Watchmen, one of, if not the most highly regarded graphic novels of all time, has finally made its way to the big screen after 20 years of rigorous production and feuds. As far as I’m concerned, this isn’t a film adaptation of the novel, this is theadaptation. I can’t see anyone hitting closer to the mark than Snyder has with this accomplishment. This isn’t a perfect movie or a perfect adaptation, but it is a groundbreaking, visually striking film that will change the way you look at comic book film. The movie revolves around the alternate America in 1985, where Richard “Tricky Dick” Nixon is verging on 5 terms as President, the world is on the brink of a cold war, and a Comedian is dead in New York City. After exile from the US Government, superheroes are forced to come into the open or go into hiding. However, Rorshach, a current vigilante still carrying the mask, is determined to reunite his former colleagues and discover who’s behind the “mask theory”. That’s actually the simplified way of describing the plot.
As the movie started off, the first opening scene depicting Edward Blake/The Comedian’s murder, set to Nat King Cole’s “Unforgettable” was just that. The film continued to amaze with a phenomenal credits sequence (the best I’ve ever seen) accompanied by Bob Dylan’s “Times Are A Changin'”, and from there out, the movie took off. The first ½ of the movie provoked that true feeling of the comic, provided some beautiful imagery, and nearly exactly replicated some of the panes in the comic at times. However, the second half of the movie, initiated by the Nite Owl II/ Silk Spectre II romance, although still great, lost a little steam and the energy built up in the beginning. The entire movie, however, is a lovechild of Snyder’s apparent devotion to the novel. If you would, picture with me, if Dave Gibbons and Zack Snyder had a baby. That emotionally scarred baby would be this movie. Every nook, cranny, newspaper, snapshot, location, and weapon has some sort of perspective and purpose to it, even if you don’t see it on screen, you know it’s there. Snyder’s attention to detail in both the mind-shattering visual and art style combined with the attention to detail in props and sets as seen in Blake’s guns and Veidt’s base are commendable. The whole movie, let alone its cinematography, is true nerd paradise. It was amazing to see panels of my favorite comic come to life with vivid detail and intensity right before my eyes.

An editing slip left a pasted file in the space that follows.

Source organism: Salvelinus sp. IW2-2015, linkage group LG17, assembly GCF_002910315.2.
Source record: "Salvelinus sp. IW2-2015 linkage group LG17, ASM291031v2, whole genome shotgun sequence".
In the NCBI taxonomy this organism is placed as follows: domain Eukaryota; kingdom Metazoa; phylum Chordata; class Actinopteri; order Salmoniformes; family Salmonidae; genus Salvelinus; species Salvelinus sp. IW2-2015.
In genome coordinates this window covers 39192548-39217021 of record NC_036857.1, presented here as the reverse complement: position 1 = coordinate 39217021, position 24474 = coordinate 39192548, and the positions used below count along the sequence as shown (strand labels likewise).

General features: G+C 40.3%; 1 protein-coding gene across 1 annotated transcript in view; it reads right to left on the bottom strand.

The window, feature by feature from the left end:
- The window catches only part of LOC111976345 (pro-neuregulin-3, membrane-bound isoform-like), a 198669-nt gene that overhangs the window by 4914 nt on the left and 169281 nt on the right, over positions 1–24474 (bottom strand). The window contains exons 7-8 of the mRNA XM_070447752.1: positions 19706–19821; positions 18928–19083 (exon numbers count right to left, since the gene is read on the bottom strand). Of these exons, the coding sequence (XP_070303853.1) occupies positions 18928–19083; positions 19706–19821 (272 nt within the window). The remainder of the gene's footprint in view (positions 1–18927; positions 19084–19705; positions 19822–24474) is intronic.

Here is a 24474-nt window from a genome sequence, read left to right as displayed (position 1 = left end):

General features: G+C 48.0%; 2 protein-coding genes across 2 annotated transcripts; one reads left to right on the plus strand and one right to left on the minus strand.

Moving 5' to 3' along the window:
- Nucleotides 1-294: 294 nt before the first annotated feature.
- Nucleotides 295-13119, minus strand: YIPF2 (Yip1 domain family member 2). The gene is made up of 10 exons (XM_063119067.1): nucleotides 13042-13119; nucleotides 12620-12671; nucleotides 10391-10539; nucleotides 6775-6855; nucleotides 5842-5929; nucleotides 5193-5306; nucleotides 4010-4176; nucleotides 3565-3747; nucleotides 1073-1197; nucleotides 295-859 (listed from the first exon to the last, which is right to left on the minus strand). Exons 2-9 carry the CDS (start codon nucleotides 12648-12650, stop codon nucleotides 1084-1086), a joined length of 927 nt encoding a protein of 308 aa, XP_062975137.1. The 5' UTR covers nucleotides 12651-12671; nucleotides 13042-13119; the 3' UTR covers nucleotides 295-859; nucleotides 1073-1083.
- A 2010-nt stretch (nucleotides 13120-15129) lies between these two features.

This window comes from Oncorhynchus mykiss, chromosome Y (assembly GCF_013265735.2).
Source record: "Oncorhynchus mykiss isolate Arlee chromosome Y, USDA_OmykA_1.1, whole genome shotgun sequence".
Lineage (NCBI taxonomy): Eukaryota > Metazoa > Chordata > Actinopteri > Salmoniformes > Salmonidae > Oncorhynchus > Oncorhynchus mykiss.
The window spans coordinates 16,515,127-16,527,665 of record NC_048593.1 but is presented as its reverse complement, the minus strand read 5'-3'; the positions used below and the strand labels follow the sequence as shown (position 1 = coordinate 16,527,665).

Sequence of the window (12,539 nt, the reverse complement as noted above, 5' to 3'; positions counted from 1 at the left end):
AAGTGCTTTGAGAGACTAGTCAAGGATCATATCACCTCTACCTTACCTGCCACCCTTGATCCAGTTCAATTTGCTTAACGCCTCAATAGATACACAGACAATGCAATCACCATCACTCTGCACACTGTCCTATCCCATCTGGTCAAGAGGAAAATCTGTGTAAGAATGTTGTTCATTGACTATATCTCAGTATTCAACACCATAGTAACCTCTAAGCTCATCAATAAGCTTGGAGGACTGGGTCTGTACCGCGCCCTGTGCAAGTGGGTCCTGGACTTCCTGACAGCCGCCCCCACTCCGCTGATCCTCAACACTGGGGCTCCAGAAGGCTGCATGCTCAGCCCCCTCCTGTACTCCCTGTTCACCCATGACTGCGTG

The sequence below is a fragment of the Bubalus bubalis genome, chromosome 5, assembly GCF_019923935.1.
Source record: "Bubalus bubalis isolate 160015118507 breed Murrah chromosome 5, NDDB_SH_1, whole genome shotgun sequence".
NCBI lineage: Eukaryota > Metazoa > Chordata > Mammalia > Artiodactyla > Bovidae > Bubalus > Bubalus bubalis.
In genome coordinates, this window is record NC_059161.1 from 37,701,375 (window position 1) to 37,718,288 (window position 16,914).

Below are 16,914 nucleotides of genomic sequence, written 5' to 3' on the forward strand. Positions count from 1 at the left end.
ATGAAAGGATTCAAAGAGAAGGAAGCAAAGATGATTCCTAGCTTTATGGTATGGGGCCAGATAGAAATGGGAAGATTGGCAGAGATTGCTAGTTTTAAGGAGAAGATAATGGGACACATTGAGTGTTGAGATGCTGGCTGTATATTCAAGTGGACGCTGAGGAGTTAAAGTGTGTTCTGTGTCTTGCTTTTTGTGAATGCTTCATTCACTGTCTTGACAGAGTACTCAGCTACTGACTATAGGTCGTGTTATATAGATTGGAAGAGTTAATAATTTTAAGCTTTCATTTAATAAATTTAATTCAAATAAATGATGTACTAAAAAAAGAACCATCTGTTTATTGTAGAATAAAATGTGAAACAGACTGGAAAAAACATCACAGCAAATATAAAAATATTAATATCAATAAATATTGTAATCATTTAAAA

Also commendable are the performances by Snyder’s choices for the Watchmen. Jackie Earle Haley’s portrayal of Rorschach is from beginning to end mesmerizing, right on the dot from the comic and comparable to that of last year’s Joker. Jeffrey Dean Morgan’s charismatic approach to the Comedian’s inner persona is perfectly recognized, and a blast to see on the screen. Goode, Wilson, and Akerman also carry their parts well. Billy Crudup’s portrayal of Dr. Manhattan however, was a little indifferent to me; his voice just didn’t carry Osterman’s power. Thanks to the excessive deals of violence present, this movie earns its R rating, in other words, this ain’t Spiderman. While totally dis-recommended for children, the brutal violence present is at times over-the-top, at other times just brutally fun. Brains fly out of heads, skin is ripped off, arms are cut in half, and pretty soon you’re out of the opening credits and onto the rest of the movie. Snyder also made great choices in his musical decisions. From Hendrix to Garfunkel, the musical style fits in perfectly for the era portrayed.
In ultimate, this movie’s biggest flaws won’t come from a fanboy’s mouth, but, based on what I’ve heard, from the mouth of the newbies. For those unfamiliar with the comic, you can and will get lost quickly in the tangled webs of Watchmen. The main point with the movie is that it doesn’t convey the opportunity to get caught up or even display certain plot points to the new fans, even in its 3 hour running time. Can you enjoy this movie as a new comer? Yes. Will you understand the entire thing? No. The movie can be a little slow at times, and does lose a little power in the 2nd act, but this is forgiven. For those that have read the novel though, this is a treat for the eyes and the ears, long over due, and will be a superhero epic to re-visit a few times, even if just to see all the little details you missed. This is just one of those movies you can’t take in one sitting. ½ the time my brain was thinking either “Holy crap it’s Watchmen!” or “Holy crap it’s Watchmen, it’s really Watchmen; I hope this doesn’t scar me for life!” Snyder has taken Alan Moore’s vision of a deconstructed superhero and turned it into a gritty, stylized super hero epic. Whether it’s Edward Blake’s violent death, Rorshach’s escapades from the police, or Nite Owl’s adventures in Archie, this is the Watchmen movie you’ve been waiting for.
5 out of 5